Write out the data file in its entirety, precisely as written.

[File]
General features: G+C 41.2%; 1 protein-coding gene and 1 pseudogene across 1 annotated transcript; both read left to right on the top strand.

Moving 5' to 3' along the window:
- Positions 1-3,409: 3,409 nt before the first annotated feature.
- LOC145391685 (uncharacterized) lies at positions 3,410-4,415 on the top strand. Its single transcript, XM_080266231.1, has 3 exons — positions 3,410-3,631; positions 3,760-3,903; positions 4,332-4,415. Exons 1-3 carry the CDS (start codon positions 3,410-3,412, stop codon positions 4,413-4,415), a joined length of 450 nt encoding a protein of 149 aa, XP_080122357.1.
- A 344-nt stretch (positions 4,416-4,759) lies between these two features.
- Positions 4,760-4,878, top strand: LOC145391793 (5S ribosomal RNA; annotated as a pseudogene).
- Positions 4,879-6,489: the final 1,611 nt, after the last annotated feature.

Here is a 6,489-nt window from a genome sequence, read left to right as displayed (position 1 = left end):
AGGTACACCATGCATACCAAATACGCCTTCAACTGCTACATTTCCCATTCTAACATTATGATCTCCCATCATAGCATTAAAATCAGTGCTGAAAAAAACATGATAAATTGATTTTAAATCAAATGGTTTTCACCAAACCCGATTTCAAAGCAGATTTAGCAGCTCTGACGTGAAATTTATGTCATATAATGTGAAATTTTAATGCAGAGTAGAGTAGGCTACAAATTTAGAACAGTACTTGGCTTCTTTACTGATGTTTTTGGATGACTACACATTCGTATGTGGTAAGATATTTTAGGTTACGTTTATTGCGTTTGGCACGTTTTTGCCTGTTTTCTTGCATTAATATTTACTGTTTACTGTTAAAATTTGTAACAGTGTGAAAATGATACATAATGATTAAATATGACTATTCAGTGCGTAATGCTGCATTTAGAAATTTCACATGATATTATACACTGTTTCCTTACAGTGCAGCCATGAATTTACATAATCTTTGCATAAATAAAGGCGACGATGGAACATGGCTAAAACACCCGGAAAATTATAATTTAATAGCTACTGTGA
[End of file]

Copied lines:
General features: G+C 41.2%; 1 protein-coding gene and 1 pseudogene across 1 annotated transcript; both read left to right on the top strand.

Moving 5' to 3' along the window:
- Positions 1-3,409: 3,409 nt before the first annotated feature.
- LOC145391685 (uncharacterized) lies at positions 3,410-4,415 on the top strand. Its single transcript, XM_080266231.1, has 3 exons — positions 3,410-3,631; positions 3,760-3,903; positions 4,332-4,415. Exons 1-3 carry the CDS (start codon positions 3,410-3,412, stop codon positions 4,413-4,415), a joined length of 450 nt encoding a protein of 149 aa, XP_080122357.1.
- A 344-nt stretch (positions 4,416-4,759) lies between these two features.
- Positions 4,760-4,878, top strand: LOC145391793 (5S ribosomal RNA; annotated as a pseudogene).
- Positions 4,879-6,489: the final 1,611 nt, after the last annotated feature.

Here is a 6,489-nt window from a genome sequence, read left to right as displayed (position 1 = left end):
AGGTACACCATGCATACCAAATACGCCTTCAACTGCTACATTTCCCATTCTAACATTATGATCTCCCATCATAGCATTAAAATCAGTGCTGAAAAAAACATGATAAATTGATTTTAAATCAAATGGTTTTCACCAAACCCGATTTCAAAGCAGATTTAGCAGCTCTGACGTGAAATTTATGTCATATAATGTGAAATTTTAATGCAGAGTAGAGTAGGCTACAAATTTAGAACAGTACTTGGCTTCTTTACTGATGTTTTTGGATGACTACACATTCGTATGTGGTAAGATATTTTAGGTTACGTTTATTGCGTTTGGCACGTTTTTGCCTGTTTTCTTGCATTAATATTTACTGTTTACTGTTAAAATTTGTAACAGTGTGAAAATGATACATAATGATTAAATATGACTATTCAGTGCGTAATGCTGCATTTAGAAATTTCACATGATATTATACACTGTTTCCTTACAGTGCAGCCATGAATTTACATAATCTTTGCATAAATAAAGGCGACGATGGAACATGGCTAAAACACCCGGAAAATTATAATTTAATAGCTACTGTGA